I have Problems understanding your Syntax, what does x-0-x'' mean, and what is the Vector you referring as [x] and [x''].
And finally i don''t see, where the UP-Vector comes in.

Maybe it is just the English or my reduced understanding of mathematical expressions.

Lars

### #6Oluseyi  Members

Posted 04 July 2001 - 09:28 AM

Sorry about that. x-0-x'' would be the angle formed by the points x (from the original vector), 0 (from the origin) and x'' (from the destination vector), lying in the XZ plane (where X is left-to-right, Y is bottom-to-top [UP] and Z is out-to-in - in other words, a left-handed coordinate system).

[x] and [x''] are 2D vectors in XZ (singe the angle lies in a natural plane, it is only necessary to consider 2 dimensions), ie (x,z) and (x'',z''). Their dot product would be

[x]*[x''] = (x * x'' + z * z'')

and their magnitudes would be

|x| = sqrt( x * x + z * z)
|x''| = sqrt( x'' * x'' + z'' * z'')

So since [x]*[x''] = |x||x''|cos(theta),
cos(theta) = ([x]*[x''])/(|x||x''|)
=> (x * x'' + z * z'')/(sqrt( x * x + z * z) * sqrt( x'' * x'' + z'' * z'')) = c

Similar results are obtained for the vertical angle, though I did make a huge mistake. Rotation about the perpendicular axis (Z) is in terms of y, not z, so the vectors should be [y] (=(x,y)) and [y''] (=(x'',y'')).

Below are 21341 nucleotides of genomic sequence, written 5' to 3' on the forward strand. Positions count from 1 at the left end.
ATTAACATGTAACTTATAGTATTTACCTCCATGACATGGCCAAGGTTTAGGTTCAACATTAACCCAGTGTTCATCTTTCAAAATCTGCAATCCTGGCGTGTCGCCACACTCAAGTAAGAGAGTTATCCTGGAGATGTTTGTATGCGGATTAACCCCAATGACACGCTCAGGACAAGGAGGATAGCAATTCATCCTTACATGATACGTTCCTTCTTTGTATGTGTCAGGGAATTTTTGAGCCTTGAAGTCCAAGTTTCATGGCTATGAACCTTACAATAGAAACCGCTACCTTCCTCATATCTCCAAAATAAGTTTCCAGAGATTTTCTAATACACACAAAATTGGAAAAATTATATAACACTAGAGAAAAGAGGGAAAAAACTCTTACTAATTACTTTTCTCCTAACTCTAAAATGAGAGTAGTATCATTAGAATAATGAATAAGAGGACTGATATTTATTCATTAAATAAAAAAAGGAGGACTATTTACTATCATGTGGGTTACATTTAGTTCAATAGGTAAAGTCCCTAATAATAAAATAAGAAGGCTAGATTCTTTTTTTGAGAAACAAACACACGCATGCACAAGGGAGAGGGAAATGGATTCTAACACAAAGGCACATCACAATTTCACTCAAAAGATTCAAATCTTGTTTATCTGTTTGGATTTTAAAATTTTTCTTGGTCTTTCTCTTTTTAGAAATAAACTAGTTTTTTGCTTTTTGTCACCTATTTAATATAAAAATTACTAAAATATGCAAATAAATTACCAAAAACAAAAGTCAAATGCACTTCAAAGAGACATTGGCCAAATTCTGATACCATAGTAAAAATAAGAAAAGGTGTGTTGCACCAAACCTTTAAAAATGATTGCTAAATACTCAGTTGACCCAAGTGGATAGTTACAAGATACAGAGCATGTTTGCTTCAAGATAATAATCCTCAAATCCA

If this doesn''t clear it up enough, post again! I''ll keep trying until I can explain myself in plain English. Good luck!

### #7Lars W.  Members

Posted 04 July 2001 - 09:44 AM

Thanks alot Oluseyi

This works for me, (after transforming dir and newdir to coordiante System represented by up, side and cross(up,side))

And i meant, that my english understanding is awful, not your english writing.

Until next time, i have some Realistic maneuvering of Spaceships for the next show, when i finished the issue with the turrets :-)

Lars

### #8Oluseyi  Members

Posted 04 July 2001 - 10:07 AM

Keep the questions coming! It gives me something to do and an opportunity to think and problem solve (I''m not working as a programmer right now, so I''m bored stiff!) Physics, pseudo-AI and interaction are my favorite parts of game programming, because they determine the quality of gameplay, to my mind.

Looking forward to the Realistic Spaceship motion!

### #9Lars W.  Members

Posted 04 July 2001 - 10:20 AM

Ok then,i can describe my idea, but i will post a new thread when i have a detailed question, first i try to solve it my self.

My main idea for the spaceship movement is, that my AI gives just a command including a movement direction, desired speed and a direction where it want''s to point to.

This command goes to the ship object. The ship object has many engines pointing in different directions, with different thrustpowers. Now i wan''t to compute how much thrust each engine should give to achieve the wished command.
And after that i need to compute the movement result that occurs from enabling the thrusters.

Lars